--6-Channel radio system (with proportional control for channel 6, to calibrate FMA system): $109

--Three servos: $45


TOTAL: $440

Views: 37128

Tags: ardupilot


Moderator
Comment by Brian on July 2, 2008 at 9:39pm
Chris, not to sound like a total idiot, but how do the boardino and pcb fit together? I'm in the process of getting all the parts together for this "practice" board. The item IC3 from the link is not available until mid-August. Will others work? Is the code close to available? Thanks

3D Robotics
Comment by Chris Anderson on July 2, 2008 at 9:52pm
The Boarduino is just for its parts--you throw away its board! Code is in pre-alpha--which is to say that it compiles but still needs to be tested and debugged on the board proper. We'll have it done before you get your board finished ;-)
Comment by Geetesh Dubey on July 3, 2008 at 1:29pm
wow...so its at the verge of its debut, the code...im really looking forward to hav a look at the code....i hav written a code in bascom...its prty simple and that my system too uses an EM 406 with a micromag3 for heading....im gambling for i dont hav an FMA copilot but stabilising the plane onl using a gyro on aileron and elevator is gonna be microcontroller contrld...as in if the altitude falls uC tells the plane to climb....but i dont know wht is gonna be the pracrical case....im a noob hehe...
Comment by ionut on July 15, 2008 at 5:16pm
Hi,
Anybody tried solar power to recharge the batteries?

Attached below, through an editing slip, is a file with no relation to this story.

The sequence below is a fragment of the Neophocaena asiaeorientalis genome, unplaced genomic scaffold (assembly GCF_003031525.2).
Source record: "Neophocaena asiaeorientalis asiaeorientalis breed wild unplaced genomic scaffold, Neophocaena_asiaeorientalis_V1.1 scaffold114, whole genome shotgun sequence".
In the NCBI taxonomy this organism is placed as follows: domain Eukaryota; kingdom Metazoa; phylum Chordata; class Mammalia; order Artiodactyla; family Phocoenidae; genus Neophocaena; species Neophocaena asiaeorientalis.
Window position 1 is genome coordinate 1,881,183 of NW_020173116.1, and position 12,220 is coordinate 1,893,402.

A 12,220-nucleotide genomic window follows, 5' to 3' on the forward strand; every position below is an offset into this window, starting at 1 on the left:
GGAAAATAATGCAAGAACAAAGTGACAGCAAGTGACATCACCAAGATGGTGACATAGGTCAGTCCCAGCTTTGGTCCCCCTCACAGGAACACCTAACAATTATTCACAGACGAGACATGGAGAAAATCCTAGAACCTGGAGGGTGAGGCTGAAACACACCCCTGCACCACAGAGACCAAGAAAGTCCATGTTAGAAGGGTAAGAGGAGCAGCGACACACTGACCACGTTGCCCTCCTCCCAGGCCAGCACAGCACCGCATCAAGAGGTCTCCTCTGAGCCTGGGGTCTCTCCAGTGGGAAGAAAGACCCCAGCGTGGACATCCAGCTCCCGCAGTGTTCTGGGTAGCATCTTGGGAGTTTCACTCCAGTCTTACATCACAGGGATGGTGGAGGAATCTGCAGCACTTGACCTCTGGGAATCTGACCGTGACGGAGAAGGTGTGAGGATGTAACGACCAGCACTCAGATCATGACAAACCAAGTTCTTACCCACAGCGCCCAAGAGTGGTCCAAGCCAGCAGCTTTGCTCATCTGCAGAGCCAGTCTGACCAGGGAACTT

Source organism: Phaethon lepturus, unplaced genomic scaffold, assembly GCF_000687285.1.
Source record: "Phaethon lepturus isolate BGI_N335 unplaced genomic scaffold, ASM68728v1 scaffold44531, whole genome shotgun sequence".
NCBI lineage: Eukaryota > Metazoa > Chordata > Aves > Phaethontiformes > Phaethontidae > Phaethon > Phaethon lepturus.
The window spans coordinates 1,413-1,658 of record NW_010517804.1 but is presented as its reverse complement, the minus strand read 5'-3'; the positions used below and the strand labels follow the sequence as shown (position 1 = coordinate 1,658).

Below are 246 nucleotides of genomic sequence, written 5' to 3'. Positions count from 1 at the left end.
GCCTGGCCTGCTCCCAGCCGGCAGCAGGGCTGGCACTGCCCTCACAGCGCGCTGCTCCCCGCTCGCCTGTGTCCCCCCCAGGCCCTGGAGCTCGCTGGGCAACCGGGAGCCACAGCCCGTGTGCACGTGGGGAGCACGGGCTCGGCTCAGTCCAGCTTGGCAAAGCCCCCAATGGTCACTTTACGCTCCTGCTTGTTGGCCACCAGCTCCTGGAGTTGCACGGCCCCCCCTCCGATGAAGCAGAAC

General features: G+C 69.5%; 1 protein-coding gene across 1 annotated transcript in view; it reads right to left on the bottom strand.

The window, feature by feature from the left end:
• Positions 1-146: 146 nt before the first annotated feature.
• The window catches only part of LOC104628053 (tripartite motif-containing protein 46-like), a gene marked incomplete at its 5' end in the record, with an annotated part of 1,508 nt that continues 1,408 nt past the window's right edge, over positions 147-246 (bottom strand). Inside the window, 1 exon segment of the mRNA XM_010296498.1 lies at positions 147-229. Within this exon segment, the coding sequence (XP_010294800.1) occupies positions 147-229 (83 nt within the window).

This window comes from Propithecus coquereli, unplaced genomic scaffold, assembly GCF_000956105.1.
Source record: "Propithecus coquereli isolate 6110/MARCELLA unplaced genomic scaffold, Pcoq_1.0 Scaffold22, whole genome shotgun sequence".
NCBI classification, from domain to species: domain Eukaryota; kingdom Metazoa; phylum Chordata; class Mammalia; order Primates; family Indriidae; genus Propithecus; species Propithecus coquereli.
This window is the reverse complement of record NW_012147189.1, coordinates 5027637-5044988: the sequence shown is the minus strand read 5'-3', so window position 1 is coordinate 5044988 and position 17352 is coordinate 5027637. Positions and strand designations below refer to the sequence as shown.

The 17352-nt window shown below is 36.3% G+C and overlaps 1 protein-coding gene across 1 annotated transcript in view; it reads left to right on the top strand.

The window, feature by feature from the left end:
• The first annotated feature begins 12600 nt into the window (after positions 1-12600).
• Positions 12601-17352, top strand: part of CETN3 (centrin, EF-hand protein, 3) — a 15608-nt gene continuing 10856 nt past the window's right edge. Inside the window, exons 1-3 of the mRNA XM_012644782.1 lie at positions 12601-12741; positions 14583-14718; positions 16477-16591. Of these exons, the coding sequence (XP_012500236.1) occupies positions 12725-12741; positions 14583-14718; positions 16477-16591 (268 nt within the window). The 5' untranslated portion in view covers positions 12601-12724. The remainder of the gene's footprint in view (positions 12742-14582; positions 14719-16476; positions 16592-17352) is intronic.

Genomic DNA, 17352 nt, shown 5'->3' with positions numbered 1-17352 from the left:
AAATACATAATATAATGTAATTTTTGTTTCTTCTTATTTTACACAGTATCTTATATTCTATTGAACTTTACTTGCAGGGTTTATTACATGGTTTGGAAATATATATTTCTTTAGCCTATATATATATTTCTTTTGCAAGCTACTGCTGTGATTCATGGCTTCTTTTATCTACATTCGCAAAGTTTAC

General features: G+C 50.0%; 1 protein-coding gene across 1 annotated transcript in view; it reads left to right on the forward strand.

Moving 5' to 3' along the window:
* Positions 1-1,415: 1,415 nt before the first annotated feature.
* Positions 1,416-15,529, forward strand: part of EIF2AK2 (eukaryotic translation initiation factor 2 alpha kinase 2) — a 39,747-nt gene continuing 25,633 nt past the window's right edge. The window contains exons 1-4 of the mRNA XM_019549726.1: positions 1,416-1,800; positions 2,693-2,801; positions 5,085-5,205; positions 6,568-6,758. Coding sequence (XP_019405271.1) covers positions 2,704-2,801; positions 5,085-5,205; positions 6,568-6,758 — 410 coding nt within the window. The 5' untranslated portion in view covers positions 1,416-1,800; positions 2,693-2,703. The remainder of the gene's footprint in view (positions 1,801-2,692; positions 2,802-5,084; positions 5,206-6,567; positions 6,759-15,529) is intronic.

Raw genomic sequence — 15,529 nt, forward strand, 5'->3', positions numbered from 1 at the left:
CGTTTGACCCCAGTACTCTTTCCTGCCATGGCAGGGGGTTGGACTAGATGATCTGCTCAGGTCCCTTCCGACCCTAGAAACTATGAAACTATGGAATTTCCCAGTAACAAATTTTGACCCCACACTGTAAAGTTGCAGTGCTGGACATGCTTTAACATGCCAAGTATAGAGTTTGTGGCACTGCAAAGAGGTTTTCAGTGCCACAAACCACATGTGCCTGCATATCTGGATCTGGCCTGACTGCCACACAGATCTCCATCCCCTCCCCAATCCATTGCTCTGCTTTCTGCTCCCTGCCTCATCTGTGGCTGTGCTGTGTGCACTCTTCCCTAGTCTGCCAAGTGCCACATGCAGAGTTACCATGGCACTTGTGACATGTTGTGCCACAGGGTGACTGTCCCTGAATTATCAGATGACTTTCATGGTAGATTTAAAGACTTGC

http://store.altenergystore.com/Portable-Power/Sunlinq-65Watt-12V-Portable-Power-Pack/p573/

I believe the autonomy of the electric is quite small compared with gas ones
Comment by Christopher Macdonald on July 15, 2008 at 6:05pm
Chris, do you know when in July you'll post the code?
Comment by ionut on July 15, 2008 at 6:53pm
Have you also plan to include a ZLog altimeter.I mean I dont understand how you are going to hold the airplane at a certain altitude ?By using only the stabilization FMA?

3D Robotics
Comment by Chris Anderson on July 15, 2008 at 7:53pm
We use GPS (GPGGA string) for altitude hold, controlling the throttle.
Comment by ionut on July 16, 2008 at 7:38am
Thanks, Your approach sounds great but I have to see it to believe it. it.http://www.pages.drexel.edu/~weg22/gpsMagpie/gpsFixedWing.html

This guy also made something similar but as you see in the movie the GPS flying is not that great.
I'm eager to see the final thing.

3D Robotics
Comment by Chris Anderson on July 16, 2008 at 10:59am
I think our approach is a little different. We have a stand-alone stabilization system with the FMA co-pilot (so it's not a GPS-only autopilot). Also, I don't think he did any autonomous altitude control at all, while we use GPS for that.

But you're right to want to see flight data before believing. Stay tuned.....
Comment by quantumma on July 18, 2008 at 8:03am
hey to all. im a newbie her and could someone post a list on all the components that are needed to assemble the board and where to get the board?
thanks
quantumma